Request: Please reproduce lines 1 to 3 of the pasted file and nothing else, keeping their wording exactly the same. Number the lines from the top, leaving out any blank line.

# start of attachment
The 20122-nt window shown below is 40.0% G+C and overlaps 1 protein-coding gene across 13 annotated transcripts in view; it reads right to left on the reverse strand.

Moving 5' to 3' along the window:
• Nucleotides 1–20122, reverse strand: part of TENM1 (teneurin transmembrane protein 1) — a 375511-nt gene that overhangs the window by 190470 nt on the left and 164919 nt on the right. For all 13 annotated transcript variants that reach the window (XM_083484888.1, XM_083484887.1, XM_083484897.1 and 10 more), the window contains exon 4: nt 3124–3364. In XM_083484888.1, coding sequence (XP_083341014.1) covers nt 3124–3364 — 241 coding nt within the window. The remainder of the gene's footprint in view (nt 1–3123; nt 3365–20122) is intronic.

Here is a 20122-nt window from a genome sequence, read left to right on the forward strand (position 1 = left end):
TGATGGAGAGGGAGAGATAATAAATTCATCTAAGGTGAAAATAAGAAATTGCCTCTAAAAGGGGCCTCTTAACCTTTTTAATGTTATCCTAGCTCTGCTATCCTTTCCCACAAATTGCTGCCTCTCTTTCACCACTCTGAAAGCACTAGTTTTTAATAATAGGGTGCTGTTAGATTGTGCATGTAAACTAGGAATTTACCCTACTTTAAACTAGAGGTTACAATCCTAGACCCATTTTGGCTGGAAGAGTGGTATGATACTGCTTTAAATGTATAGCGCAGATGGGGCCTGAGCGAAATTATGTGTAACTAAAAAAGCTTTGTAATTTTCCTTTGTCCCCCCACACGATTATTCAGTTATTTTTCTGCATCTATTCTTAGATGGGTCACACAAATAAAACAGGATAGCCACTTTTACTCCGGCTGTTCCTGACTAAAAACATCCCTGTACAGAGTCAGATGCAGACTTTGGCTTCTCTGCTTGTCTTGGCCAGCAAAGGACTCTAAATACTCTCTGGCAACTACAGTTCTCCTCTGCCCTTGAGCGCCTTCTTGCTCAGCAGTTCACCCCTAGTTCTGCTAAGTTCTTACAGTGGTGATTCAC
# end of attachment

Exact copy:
The 20122-nt window shown below is 40.0% G+C and overlaps 1 protein-coding gene across 13 annotated transcripts in view; it reads right to left on the reverse strand.

Moving 5' to 3' along the window:
• Nucleotides 1–20122, reverse strand: part of TENM1 (teneurin transmembrane protein 1) — a 375511-nt gene that overhangs the window by 190470 nt on the left and 164919 nt on the right. For all 13 annotated transcript variants that reach the window (XM_083484888.1, XM_083484887.1, XM_083484897.1 and 10 more), the window contains exon 4: nt 3124–3364. In XM_083484888.1, coding sequence (XP_083341014.1) covers nt 3124–3364 — 241 coding nt within the window. The remainder of the gene's footprint in view (nt 1–3123; nt 3365–20122) is intronic.